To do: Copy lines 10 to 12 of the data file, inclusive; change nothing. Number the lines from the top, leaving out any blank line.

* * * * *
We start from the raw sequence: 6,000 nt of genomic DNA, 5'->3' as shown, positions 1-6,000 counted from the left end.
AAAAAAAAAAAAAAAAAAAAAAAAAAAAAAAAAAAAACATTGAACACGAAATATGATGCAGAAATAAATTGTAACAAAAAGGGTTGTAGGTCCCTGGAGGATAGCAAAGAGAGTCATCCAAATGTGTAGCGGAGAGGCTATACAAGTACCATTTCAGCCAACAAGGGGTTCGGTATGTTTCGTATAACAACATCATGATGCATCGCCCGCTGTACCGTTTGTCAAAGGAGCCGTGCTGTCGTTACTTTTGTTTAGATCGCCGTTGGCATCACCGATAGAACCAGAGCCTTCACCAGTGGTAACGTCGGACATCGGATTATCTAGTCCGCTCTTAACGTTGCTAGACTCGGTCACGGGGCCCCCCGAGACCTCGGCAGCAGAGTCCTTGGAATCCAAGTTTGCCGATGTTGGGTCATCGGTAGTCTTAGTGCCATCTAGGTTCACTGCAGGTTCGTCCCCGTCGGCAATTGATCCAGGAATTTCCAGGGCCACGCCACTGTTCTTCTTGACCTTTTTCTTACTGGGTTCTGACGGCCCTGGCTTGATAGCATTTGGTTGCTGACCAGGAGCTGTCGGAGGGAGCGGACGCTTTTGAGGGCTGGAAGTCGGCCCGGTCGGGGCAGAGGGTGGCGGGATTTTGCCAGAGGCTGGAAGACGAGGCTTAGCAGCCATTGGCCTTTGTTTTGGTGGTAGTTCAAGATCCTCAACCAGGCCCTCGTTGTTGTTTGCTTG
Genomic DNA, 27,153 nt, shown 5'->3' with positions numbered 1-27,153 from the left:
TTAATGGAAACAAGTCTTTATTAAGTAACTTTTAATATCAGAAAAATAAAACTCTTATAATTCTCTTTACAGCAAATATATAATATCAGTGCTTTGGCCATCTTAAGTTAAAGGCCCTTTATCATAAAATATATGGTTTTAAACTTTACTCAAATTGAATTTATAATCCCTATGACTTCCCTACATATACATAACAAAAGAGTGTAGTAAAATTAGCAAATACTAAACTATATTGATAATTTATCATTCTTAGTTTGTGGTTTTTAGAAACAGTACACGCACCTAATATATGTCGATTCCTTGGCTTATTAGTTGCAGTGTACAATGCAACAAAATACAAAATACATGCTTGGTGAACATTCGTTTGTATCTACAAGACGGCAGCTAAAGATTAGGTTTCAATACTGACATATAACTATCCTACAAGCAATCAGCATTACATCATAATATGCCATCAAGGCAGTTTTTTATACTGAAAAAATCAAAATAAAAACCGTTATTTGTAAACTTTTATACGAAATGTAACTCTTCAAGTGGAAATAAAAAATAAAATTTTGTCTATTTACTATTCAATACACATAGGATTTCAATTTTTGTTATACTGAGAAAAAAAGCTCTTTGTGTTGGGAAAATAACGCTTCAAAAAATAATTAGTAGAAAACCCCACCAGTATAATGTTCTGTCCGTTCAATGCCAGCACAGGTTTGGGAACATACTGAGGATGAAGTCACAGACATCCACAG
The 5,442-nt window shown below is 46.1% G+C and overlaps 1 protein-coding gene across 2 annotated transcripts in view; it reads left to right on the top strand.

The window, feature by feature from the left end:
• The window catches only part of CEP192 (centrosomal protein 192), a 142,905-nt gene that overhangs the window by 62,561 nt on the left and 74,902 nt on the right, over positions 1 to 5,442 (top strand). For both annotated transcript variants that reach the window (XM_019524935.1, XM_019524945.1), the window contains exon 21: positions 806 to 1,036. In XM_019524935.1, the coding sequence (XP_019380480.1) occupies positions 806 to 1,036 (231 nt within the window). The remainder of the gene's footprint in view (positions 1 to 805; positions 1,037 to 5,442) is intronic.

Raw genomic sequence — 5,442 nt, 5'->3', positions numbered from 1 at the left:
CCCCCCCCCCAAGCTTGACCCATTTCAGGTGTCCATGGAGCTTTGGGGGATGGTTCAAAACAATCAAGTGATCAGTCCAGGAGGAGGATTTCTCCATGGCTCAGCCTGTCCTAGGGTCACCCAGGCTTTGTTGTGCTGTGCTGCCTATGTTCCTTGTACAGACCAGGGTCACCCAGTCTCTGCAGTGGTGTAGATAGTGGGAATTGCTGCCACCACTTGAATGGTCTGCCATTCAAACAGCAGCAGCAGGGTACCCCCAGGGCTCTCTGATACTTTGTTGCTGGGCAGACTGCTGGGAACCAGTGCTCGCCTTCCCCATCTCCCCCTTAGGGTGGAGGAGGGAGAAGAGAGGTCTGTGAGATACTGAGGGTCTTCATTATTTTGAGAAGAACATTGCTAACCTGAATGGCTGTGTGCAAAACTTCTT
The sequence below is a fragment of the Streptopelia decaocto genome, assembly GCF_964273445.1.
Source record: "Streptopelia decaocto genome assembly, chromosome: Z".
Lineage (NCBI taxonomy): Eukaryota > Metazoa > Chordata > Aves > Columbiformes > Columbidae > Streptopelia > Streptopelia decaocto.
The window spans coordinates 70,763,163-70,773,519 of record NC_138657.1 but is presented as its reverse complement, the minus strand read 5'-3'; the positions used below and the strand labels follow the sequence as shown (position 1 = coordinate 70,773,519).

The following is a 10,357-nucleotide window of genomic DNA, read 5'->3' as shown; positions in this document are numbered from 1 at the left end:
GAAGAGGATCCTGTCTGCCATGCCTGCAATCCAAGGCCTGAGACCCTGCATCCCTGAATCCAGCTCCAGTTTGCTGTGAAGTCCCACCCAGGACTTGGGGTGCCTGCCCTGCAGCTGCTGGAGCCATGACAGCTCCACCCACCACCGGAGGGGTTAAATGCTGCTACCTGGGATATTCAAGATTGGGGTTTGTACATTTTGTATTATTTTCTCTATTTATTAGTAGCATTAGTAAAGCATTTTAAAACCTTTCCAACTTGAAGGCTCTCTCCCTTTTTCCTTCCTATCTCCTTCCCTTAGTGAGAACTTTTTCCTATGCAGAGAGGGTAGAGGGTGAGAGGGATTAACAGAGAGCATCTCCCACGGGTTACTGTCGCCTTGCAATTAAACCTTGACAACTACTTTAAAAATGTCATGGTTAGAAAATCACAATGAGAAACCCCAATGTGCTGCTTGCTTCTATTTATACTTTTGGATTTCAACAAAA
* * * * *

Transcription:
The sequence below is a fragment of the Streptopelia decaocto genome, assembly GCF_964273445.1.
Source record: "Streptopelia decaocto genome assembly, chromosome: Z".
Lineage (NCBI taxonomy): Eukaryota > Metazoa > Chordata > Aves > Columbiformes > Columbidae > Streptopelia > Streptopelia decaocto.